HUNTSVILLE, Ala. (WAFF) - Overcoming addiction, whether it’s drugs or alcohol, doesn’t happen overnight.
And for most people help from others is critical.
That’s where the Huntsville nonprofit His Way comes in.
You don’t always get it right the first time.
But that doesn’t mean you wont get there.
“Unfortunately I’ve been here three times. It’s unfortunate but at the same time I pick something else up every time. I get better every time," Todd Ary said.
Todd Ary’s been battling alcoholism for years.
He tells us he graduated from the program a year and a half ago, but had a relapse.
Ary says the busy schedule at His Way helps him stay on track.
“We go to church and groups and we volunteer every Saturday morning. It’s called feed my sheep, we go down to the homeless shelter and give them food and pray with them. It’s a lot of work but when you’re battling addiction, recovery, that’s what you need, to stay busy and that’s what we do and we do it together," Ary said.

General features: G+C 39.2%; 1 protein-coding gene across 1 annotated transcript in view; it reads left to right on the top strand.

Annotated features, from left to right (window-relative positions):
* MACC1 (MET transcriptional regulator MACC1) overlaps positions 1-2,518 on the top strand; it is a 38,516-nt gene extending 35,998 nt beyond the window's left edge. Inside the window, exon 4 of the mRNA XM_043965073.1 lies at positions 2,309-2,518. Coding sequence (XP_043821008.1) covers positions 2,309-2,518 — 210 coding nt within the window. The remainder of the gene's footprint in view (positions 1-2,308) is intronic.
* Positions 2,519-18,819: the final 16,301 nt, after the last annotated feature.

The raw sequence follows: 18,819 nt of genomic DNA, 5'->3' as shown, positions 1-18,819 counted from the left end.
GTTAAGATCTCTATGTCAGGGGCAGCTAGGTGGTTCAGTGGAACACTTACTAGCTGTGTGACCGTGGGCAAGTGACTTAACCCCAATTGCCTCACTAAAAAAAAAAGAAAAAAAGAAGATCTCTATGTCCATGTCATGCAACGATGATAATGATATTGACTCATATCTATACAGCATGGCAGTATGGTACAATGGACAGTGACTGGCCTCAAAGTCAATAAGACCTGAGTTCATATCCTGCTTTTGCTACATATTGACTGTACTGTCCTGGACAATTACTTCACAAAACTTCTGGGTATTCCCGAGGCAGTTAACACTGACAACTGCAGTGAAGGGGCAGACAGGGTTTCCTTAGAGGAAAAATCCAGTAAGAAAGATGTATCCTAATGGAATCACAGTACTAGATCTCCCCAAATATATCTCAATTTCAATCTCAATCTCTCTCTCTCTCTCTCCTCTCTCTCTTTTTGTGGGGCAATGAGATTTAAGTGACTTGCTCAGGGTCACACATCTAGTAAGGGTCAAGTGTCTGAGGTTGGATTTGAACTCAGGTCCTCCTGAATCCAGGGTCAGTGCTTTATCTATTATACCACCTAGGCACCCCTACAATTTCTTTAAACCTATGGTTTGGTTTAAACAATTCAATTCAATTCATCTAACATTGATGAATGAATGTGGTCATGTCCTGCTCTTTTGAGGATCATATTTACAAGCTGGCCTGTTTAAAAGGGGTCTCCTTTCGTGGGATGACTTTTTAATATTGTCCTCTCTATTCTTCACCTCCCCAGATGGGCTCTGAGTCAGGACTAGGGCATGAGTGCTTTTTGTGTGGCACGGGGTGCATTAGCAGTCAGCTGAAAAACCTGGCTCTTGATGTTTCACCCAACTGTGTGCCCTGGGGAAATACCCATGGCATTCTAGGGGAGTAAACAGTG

His Way is for men 19 and older. On average people stay at the program for six months.
Michael Varchetta is a case manager at His Way. He’s also a former participant of the program.
“It helps me and I think it probably helps me too because if I can get through it, they can too. We try to rebuild their lives spiritually, have them purse education, employment, try to have them get back on their feet as a whole.”
Sunday night Madison County Sheriff Kevin Turner gave words of encouragement and support to the group.
“Forget my job title, I am a human being and a really believe everybody deserves a second chance and deserves a chance in life to succeed," Sheriff Turner said.
Ary says if you’re listening and battling addiction yourself, the first step is accepting help.
“There’s no shame in this game because this stuff will kill you and without help you’re pretty much guaranteed that eventually so I choose help,” Ary said.
The case manager tells us they usually stay full, but you can always ask about openings.